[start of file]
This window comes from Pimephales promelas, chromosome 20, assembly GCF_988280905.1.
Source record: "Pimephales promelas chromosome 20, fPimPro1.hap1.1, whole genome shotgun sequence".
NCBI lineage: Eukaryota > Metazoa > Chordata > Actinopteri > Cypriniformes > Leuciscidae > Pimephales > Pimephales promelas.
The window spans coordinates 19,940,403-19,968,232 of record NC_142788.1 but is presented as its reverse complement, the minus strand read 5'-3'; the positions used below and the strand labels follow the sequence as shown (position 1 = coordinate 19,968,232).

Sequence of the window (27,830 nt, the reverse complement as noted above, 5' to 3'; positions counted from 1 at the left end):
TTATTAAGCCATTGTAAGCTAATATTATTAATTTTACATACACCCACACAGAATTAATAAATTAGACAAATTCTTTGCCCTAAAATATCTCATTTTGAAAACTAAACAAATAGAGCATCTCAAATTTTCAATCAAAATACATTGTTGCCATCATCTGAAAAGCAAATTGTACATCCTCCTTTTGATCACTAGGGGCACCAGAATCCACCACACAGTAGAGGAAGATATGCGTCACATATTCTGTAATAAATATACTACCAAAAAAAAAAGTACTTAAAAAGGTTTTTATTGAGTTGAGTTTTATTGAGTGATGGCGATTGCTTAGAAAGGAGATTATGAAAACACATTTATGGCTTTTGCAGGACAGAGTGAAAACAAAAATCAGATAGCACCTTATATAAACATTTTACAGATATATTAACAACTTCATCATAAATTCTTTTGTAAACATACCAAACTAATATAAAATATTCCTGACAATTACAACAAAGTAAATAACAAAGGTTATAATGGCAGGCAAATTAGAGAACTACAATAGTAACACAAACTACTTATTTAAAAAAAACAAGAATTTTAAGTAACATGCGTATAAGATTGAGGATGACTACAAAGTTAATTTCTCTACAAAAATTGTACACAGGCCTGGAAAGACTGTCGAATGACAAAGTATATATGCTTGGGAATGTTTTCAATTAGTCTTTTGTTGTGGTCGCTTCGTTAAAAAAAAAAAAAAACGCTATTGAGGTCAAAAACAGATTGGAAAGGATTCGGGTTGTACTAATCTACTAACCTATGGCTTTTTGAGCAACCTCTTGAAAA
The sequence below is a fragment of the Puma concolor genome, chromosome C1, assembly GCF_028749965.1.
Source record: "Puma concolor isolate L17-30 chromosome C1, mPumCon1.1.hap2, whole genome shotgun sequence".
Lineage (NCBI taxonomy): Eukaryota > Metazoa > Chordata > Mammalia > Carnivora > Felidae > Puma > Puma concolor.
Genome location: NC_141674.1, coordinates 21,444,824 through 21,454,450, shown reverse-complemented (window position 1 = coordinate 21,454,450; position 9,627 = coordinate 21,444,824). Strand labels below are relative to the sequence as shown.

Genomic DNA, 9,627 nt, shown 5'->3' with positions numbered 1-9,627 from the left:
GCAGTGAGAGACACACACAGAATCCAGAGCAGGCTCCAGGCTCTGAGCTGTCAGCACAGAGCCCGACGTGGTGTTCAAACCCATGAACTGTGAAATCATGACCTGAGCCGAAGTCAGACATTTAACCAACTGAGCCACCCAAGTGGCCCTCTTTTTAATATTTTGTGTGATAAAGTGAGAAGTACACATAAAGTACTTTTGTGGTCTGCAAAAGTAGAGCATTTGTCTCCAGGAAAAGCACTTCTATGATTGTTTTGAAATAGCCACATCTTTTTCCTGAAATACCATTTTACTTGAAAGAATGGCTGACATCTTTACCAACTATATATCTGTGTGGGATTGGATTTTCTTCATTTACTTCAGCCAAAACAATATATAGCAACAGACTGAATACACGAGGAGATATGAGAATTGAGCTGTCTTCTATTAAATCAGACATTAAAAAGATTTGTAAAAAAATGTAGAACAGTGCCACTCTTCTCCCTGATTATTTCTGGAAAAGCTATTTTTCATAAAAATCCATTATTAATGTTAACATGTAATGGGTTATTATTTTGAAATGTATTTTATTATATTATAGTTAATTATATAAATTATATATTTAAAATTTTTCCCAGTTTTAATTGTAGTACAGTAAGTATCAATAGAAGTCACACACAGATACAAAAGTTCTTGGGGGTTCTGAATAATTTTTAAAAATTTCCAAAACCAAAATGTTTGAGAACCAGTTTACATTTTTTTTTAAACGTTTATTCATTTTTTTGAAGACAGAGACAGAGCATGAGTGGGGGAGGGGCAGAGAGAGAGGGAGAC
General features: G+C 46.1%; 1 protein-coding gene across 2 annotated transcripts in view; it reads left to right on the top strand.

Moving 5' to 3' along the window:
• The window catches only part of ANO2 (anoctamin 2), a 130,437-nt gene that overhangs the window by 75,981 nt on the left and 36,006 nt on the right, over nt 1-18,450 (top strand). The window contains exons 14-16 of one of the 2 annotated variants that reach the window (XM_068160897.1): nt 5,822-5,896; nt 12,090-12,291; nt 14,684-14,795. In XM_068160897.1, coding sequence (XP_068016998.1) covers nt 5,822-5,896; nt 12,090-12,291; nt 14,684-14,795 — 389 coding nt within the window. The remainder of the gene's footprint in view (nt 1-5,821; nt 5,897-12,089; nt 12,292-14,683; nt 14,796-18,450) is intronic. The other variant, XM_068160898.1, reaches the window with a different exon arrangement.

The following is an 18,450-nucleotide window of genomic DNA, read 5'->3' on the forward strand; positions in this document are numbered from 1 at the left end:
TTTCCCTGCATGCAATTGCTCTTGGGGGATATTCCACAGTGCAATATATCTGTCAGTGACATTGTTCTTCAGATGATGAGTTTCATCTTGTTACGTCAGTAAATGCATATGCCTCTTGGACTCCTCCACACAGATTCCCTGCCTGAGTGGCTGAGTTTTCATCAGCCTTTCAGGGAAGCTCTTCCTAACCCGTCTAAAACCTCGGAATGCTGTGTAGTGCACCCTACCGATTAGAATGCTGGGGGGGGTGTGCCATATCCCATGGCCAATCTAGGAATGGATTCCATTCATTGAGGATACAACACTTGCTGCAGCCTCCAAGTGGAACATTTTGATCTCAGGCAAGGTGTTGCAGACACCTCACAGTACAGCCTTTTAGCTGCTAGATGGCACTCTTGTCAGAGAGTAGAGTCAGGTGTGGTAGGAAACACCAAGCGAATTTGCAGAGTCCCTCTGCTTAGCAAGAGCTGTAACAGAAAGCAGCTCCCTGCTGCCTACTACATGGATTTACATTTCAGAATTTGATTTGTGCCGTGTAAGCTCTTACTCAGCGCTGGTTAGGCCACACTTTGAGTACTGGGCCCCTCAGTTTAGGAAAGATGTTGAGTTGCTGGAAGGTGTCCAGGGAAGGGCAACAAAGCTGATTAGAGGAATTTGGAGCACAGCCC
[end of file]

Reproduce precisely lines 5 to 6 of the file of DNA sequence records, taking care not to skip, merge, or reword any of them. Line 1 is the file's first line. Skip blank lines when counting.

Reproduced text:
Sequence of the window (27,830 nt, the reverse complement as noted above, 5' to 3'; positions counted from 1 at the left end):
TTATTAAGCCATTGTAAGCTAATATTATTAATTTTACATACACCCACACAGAATTAATAAATTAGACAAATTCTTTGCCCTAAAATATCTCATTTTGAAAACTAAACAAATAGAGCATCTCAAATTTTCAATCAAAATACATTGTTGCCATCATCTGAAAAGCAAATTGTACATCCTCCTTTTGATCACTAGGGGCACCAGAATCCACCACACAGTAGAGGAAGATATGCGTCACATATTCTGTAATAAATATACTACCAAAAAAAAAAGTACTTAAAAAGGTTTTTATTGAGTTGAGTTTTATTGAGTGATGGCGATTGCTTAGAAAGGAGATTATGAAAACACATTTATGGCTTTTGCAGGACAGAGTGAAAACAAAAATCAGATAGCACCTTATATAAACATTTTACAGATATATTAACAACTTCATCATAAATTCTTTTGTAAACATACCAAACTAATATAAAATATTCCTGACAATTACAACAAAGTAAATAACAAAGGTTATAATGGCAGGCAAATTAGAGAACTACAATAGTAACACAAACTACTTATTTAAAAAAAACAAGAATTTTAAGTAACATGCGTATAAGATTGAGGATGACTACAAAGTTAATTTCTCTACAAAAATTGTACACAGGCCTGGAAAGACTGTCGAATGACAAAGTATATATGCTTGGGAATGTTTTCAATTAGTCTTTTGTTGTGGTCGCTTCGTTAAAAAAAAAAAAAAACGCTATTGAGGTCAAAAACAGATTGGAAAGGATTCGGGTTGTACTAATCTACTAACCTATGGCTTTTTGAGCAACCTCTTGAAAA